NEW YORK CITY LANDMARKS PRESERVATIONCOMMISSION
Robert B. TierneyChairman
FOR IMMEDIATE RELEASETuesday, Sept. 13, 2011No. 11-11
BOROUGH HALL SKYSCRAPER HISTORIC DISTRICT APPROVED
s 26th Historic District Encompasses 21 Skyscrapers and Tall Office Buildings Surrounding Borough Hall, Including the Municipal Building
The New York City Landmarks Preservation Commission todayunanimously approved the designation of the Borough HallSkyscraper Historic District, a collection of 21 architecturallydistinctive office buildings constructed in the late 19
and early 20
centuries in the vicinity of Brooklyn’s Borough Hall.
“The cluster of
tall office buildings that form the district had a
central role in Brooklyn’s development and illustrate an importantchapter of New York City’s history,” said Commission ChairmanRobert B. Tierney. “The
se skyscrapers of their day gave Brooklynnot only a commercial heart, but also a new s
The first wave of commercial development in the district came in the1850s along and near Court Street, after the completion of the imposingGreek Revival-style Brooklyn City Hall (now Borough Hall and anindividual New York City landmark) in 1848. Most of the stores andcommercial structures were low-scale buildings that reached only fourstories. After the Civil War, these buildings were replaced by taller ones asinsurance companies and financial services institutions arrived in theneighborhood. One of the buildings built in this period is the
at 186 Remsen St. It was completed in 1887 with 7 ½ storiesand named after the Franklin Trust Company, one of its early tenants.Designed in the Romanesque Revival style with a muscular round-arched entrance and rock-faced stonework, the building was designed by the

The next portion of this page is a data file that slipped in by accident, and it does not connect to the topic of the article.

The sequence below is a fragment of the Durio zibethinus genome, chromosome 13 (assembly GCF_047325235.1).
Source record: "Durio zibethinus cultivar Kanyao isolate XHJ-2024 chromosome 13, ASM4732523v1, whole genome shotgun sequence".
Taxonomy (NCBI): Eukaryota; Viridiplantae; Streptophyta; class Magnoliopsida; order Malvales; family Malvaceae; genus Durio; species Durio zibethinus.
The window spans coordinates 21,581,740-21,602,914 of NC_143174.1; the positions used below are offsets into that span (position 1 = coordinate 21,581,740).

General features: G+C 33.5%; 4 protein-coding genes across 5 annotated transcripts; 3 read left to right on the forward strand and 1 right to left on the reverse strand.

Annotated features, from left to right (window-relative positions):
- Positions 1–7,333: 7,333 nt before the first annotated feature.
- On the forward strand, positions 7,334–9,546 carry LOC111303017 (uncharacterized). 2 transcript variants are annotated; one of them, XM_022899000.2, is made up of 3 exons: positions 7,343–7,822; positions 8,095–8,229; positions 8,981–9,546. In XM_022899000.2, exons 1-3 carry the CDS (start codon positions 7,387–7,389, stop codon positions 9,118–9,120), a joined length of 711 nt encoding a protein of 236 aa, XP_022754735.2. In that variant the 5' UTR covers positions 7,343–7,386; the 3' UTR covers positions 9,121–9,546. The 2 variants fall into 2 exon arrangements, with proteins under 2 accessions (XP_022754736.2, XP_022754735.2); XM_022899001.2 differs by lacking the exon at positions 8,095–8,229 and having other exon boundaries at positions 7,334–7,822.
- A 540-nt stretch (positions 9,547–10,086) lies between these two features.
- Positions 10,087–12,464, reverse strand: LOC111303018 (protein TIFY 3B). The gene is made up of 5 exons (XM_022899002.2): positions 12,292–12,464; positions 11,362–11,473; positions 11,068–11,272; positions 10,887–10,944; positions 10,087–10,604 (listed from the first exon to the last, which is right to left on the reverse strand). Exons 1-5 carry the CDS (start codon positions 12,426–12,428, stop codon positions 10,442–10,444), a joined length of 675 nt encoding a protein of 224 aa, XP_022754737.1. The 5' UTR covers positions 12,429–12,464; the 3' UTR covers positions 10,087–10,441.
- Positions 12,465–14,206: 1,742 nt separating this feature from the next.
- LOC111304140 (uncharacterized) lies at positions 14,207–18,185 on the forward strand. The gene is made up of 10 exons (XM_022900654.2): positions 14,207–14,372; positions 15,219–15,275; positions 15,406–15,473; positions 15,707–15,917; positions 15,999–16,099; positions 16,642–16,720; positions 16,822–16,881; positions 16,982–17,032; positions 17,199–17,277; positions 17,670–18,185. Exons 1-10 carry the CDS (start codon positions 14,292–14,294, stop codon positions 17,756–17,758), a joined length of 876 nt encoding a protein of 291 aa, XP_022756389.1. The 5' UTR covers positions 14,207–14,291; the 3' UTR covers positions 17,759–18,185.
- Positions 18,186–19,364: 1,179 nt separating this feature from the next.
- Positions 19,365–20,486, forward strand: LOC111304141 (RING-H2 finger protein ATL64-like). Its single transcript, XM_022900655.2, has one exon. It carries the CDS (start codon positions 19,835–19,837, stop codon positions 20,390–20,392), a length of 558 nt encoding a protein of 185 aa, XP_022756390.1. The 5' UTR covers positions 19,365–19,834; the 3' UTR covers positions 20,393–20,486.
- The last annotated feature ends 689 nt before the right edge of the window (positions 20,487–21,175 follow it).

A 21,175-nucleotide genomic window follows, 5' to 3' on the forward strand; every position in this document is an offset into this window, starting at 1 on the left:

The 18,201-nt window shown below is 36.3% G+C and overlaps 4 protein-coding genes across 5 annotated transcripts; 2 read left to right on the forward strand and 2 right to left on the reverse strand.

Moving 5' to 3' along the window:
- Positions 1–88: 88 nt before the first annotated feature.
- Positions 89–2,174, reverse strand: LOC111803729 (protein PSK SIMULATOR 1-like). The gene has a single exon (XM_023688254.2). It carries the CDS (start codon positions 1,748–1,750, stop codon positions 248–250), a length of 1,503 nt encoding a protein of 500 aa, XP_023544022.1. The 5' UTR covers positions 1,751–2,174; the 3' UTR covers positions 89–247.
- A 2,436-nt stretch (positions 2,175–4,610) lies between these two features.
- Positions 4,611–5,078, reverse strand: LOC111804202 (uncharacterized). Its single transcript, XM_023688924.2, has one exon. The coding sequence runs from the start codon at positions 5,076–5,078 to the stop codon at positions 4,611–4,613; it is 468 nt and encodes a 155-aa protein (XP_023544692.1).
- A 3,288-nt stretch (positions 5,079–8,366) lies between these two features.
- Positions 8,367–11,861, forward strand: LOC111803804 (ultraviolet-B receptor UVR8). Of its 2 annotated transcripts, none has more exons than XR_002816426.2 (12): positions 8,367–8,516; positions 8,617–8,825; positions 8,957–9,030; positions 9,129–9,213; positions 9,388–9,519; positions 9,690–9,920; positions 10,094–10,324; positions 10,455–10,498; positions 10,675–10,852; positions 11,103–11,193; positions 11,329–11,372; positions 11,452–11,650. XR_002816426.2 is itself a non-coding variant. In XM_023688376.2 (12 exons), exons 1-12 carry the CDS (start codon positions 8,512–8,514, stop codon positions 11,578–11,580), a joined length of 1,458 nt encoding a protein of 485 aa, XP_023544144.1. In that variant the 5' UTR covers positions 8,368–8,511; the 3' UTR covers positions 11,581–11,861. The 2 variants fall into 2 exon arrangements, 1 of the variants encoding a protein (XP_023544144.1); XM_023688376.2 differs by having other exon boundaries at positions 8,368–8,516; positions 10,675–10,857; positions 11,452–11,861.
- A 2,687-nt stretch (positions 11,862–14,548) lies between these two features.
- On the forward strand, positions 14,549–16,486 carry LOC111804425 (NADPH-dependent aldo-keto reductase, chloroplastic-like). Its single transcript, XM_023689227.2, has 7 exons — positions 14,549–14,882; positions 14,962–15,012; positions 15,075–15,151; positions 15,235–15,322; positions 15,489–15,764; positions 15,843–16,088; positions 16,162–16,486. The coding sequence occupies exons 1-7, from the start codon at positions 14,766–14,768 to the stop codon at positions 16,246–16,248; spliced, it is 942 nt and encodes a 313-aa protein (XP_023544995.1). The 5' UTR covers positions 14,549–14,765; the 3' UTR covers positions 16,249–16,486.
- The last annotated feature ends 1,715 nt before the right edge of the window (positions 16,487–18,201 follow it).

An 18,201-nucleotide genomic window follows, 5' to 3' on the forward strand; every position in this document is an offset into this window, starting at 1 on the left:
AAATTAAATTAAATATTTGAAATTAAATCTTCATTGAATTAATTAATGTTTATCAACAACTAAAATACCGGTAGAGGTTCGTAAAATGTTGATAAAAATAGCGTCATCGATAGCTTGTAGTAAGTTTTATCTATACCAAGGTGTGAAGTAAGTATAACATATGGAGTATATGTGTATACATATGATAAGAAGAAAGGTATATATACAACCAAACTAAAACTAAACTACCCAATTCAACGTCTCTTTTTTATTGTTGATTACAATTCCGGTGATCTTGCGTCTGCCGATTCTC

Parfitt Brothers, one of Brooklyn’s most
successful architecture firms in the late 19
century.Spurred by a population increase and transportation improvements, buildingheights in the district continued to rise in the 1890s. The tallest and perhaps themost important was the massive 13-story
Temple Bar Building
, at 44 CourtStreet (at left), which was built on speculation and named for the lawyers whomthe developers hoped would occupy its 300 offices. The building, featuring threeprominent curved copper cupolas, was designed by George L. Morse, a well-know architect of Brooklyn skyscrapers, and executed in the Beaux-Arts style. Itwas completed in 1901, three years after Brooklyn was consolidated into GreaterNew York, and was hailed as the
borough’s tallest building.
A number of similarly sized buildings were constructed along Court, Joralemonand Montague streets in the early 20
century, when the City began planning fora new Municipal Building (at right)
. Although that building wasn’t completed until
1926, its anticipated construction was viewed as a signal that the area was readyfor more development.